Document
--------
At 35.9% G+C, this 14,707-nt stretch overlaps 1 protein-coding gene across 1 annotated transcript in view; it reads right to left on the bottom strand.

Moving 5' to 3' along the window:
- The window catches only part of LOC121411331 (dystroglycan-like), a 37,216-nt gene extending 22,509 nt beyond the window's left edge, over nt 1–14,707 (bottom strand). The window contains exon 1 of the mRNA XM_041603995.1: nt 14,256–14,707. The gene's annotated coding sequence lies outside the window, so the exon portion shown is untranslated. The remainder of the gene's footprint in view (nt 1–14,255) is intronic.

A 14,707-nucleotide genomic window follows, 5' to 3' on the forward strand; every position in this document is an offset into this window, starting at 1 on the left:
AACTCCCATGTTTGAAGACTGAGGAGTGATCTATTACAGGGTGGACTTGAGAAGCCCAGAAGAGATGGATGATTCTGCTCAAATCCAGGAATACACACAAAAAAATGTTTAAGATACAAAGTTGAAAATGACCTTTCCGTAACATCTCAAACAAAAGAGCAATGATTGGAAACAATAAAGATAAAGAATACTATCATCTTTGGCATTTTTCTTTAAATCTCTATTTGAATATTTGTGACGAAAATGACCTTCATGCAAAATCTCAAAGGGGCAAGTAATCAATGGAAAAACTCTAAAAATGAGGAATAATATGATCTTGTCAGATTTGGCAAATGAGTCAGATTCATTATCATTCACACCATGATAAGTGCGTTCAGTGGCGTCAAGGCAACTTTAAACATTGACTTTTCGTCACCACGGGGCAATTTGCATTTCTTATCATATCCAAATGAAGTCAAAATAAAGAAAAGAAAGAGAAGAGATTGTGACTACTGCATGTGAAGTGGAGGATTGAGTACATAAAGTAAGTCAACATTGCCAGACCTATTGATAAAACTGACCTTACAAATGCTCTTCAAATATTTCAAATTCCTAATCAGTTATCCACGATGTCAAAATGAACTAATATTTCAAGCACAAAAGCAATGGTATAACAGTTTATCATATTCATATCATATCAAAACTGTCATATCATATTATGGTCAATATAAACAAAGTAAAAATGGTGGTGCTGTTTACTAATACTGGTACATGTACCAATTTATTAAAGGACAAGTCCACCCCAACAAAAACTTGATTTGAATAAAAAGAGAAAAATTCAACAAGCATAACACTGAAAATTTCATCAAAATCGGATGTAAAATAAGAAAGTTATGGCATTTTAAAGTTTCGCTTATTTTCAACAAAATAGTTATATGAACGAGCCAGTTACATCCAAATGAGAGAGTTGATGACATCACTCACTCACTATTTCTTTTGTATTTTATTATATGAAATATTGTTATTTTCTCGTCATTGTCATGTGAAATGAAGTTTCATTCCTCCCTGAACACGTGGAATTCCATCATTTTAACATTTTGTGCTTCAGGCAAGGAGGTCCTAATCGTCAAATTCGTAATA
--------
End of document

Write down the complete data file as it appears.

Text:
At 35.9% G+C, this 14,707-nt stretch overlaps 1 protein-coding gene across 1 annotated transcript in view; it reads right to left on the bottom strand.

Moving 5' to 3' along the window:
- The window catches only part of LOC121411331 (dystroglycan-like), a 37,216-nt gene extending 22,509 nt beyond the window's left edge, over nt 1–14,707 (bottom strand). The window contains exon 1 of the mRNA XM_041603995.1: nt 14,256–14,707. The gene's annotated coding sequence lies outside the window, so the exon portion shown is untranslated. The remainder of the gene's footprint in view (nt 1–14,255) is intronic.

A 14,707-nucleotide genomic window follows, 5' to 3' on the forward strand; every position in this document is an offset into this window, starting at 1 on the left:
AACTCCCATGTTTGAAGACTGAGGAGTGATCTATTACAGGGTGGACTTGAGAAGCCCAGAAGAGATGGATGATTCTGCTCAAATCCAGGAATACACACAAAAAAATGTTTAAGATACAAAGTTGAAAATGACCTTTCCGTAACATCTCAAACAAAAGAGCAATGATTGGAAACAATAAAGATAAAGAATACTATCATCTTTGGCATTTTTCTTTAAATCTCTATTTGAATATTTGTGACGAAAATGACCTTCATGCAAAATCTCAAAGGGGCAAGTAATCAATGGAAAAACTCTAAAAATGAGGAATAATATGATCTTGTCAGATTTGGCAAATGAGTCAGATTCATTATCATTCACACCATGATAAGTGCGTTCAGTGGCGTCAAGGCAACTTTAAACATTGACTTTTCGTCACCACGGGGCAATTTGCATTTCTTATCATATCCAAATGAAGTCAAAATAAAGAAAAGAAAGAGAAGAGATTGTGACTACTGCATGTGAAGTGGAGGATTGAGTACATAAAGTAAGTCAACATTGCCAGACCTATTGATAAAACTGACCTTACAAATGCTCTTCAAATATTTCAAATTCCTAATCAGTTATCCACGATGTCAAAATGAACTAATATTTCAAGCACAAAAGCAATGGTATAACAGTTTATCATATTCATATCATATCAAAACTGTCATATCATATTATGGTCAATATAAACAAAGTAAAAATGGTGGTGCTGTTTACTAATACTGGTACATGTACCAATTTATTAAAGGACAAGTCCACCCCAACAAAAACTTGATTTGAATAAAAAGAGAAAAATTCAACAAGCATAACACTGAAAATTTCATCAAAATCGGATGTAAAATAAGAAAGTTATGGCATTTTAAAGTTTCGCTTATTTTCAACAAAATAGTTATATGAACGAGCCAGTTACATCCAAATGAGAGAGTTGATGACATCACTCACTCACTATTTCTTTTGTATTTTATTATATGAAATATTGTTATTTTCTCGTCATTGTCATGTGAAATGAAGTTTCATTCCTCCCTGAACACGTGGAATTCCATCATTTTAACATTTTGTGCTTCAGGCAAGGAGGTCCTAATCGTCAAATTCGTAATA